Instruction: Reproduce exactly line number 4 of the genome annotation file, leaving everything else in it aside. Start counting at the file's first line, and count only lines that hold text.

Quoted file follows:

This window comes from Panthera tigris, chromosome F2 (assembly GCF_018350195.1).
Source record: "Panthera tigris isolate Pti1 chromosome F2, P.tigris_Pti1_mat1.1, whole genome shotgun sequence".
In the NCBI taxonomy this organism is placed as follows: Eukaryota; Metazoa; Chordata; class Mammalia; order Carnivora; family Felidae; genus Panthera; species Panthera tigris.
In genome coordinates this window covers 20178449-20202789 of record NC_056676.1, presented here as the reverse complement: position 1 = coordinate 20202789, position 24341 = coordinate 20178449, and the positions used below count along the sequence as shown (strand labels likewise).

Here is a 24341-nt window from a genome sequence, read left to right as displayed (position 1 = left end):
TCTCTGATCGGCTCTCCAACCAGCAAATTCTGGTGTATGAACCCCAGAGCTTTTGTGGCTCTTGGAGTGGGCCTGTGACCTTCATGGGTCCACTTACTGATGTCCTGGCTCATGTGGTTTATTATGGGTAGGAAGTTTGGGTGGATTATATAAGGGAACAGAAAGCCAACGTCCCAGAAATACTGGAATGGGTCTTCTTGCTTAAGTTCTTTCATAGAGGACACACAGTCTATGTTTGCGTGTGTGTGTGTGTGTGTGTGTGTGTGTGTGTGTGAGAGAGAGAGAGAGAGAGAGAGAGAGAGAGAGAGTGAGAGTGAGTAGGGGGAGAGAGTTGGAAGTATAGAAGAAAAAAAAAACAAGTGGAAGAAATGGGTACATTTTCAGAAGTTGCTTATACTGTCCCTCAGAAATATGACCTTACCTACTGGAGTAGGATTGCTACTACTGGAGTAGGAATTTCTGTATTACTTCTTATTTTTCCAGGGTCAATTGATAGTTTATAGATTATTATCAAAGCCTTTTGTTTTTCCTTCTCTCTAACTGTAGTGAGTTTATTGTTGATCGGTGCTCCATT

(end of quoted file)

In genome coordinates this window covers 20178449-20202789 of record NC_056676.1, presented here as the reverse complement: position 1 = coordinate 20202789, position 24341 = coordinate 20178449, and the positions used below count along the sequence as shown (strand labels likewise).